I’m on my way to visit my sister in Des Moines, Iowa. I left Houston before sunrise yesterday and drove all the way to Kansas City, Missouri. Twelve hours on the road.
The book I’m listening to is There, There by Tommy Orange. My friend Resa recommended it. It’s about several modern-day Native Americans who converge on a powwow in Oakland, California. “There, there” refers to Gertrude Stein’s quote about the city where she grew up.
One of the characters in There, There makes a passing reference to the Sand Creek Massacre.
The Sand Creek Massacre is where 675 volunteer cavalrymen attacked a peaceful village of Cheyenne and Arapaho Indians living under the protection of the American flag. Two hundred Natives Americans were killed.
I had never heard of the Sand Creek Massacre until I read about it in Lauret Savoy’s Trace: Memory, History, and the American Landscape. Savoy is an earth scientist who is Black and Native American. Her work involves studying the landscape to find clues about the geological and sociological order of things.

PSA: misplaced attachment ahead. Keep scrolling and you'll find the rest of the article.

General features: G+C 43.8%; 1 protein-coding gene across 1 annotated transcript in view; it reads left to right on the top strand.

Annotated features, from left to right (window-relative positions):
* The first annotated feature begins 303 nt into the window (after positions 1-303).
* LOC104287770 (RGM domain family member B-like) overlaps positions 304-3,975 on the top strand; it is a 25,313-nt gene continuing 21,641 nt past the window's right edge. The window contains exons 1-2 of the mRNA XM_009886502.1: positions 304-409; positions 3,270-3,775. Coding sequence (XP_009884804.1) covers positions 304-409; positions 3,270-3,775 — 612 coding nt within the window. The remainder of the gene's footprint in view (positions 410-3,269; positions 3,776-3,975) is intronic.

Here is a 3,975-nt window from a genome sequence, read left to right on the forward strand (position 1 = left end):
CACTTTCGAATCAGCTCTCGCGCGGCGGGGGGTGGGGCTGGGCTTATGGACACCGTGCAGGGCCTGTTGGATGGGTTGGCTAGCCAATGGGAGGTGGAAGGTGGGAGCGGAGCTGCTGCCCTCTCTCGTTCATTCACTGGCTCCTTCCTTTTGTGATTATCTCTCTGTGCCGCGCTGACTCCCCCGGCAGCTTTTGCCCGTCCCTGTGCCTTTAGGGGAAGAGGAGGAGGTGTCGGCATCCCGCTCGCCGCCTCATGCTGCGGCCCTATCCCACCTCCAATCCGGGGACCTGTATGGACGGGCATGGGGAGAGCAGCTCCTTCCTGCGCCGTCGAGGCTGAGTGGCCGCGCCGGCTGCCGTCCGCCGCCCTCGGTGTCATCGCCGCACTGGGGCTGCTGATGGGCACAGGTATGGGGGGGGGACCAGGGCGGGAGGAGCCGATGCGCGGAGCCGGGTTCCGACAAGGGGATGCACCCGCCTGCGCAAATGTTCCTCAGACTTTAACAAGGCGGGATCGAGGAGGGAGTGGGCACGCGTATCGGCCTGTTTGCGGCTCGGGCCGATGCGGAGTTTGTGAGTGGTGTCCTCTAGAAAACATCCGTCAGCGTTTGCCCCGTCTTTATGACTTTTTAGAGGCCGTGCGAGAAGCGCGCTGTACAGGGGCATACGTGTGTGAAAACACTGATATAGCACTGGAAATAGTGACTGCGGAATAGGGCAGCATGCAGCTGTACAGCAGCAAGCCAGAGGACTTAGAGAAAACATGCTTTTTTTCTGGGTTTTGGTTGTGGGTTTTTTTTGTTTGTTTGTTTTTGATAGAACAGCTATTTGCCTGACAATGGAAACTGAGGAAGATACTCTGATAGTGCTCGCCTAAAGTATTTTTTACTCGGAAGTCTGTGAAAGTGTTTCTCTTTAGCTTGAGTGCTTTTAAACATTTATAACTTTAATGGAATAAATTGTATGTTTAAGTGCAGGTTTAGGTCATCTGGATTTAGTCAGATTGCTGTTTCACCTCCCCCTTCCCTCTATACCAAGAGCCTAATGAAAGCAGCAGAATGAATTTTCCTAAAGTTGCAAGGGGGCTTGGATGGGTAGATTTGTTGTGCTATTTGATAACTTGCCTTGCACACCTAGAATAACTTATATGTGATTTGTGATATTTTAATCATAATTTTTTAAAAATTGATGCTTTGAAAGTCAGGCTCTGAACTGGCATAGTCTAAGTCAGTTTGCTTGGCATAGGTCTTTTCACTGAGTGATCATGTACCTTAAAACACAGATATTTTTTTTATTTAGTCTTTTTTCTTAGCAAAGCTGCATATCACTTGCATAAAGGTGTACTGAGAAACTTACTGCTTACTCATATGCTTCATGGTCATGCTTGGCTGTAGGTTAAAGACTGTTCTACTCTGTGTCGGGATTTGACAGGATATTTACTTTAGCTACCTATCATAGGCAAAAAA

In Trace, Savoy writes about a day spent exploring the shores of Big Sandy Creek, near the massacre site. Big Sandy Creek is a tributary of the Arkansas River, which flows from the foothills of the Rockies in eastern Colorado, through Kansas and Oklahoma, and finally into the Mississippi River in Arkansas. Savoy explains how earthen material gets washed downriver–not just dirt, but entire tribes of people and their stories and languages too–continually buried and unburied with geologic force.
I thought about all this as I drove through eastern Oklahoma, through land that the Supreme Court has recently reaffirmed as a protected reservation for the Muscogee Creek Nation.
Just north of Muskogee, Oklahoma, I crossed over the Arkansas River. It was about this time that the narrator of my audiobook said the words “Sand Creek Massacre.” I had to pause at the synchronicity of it all. And to wonder again at how much history I wasn’t taught, and how frustrating it must be to the people who are still living that history.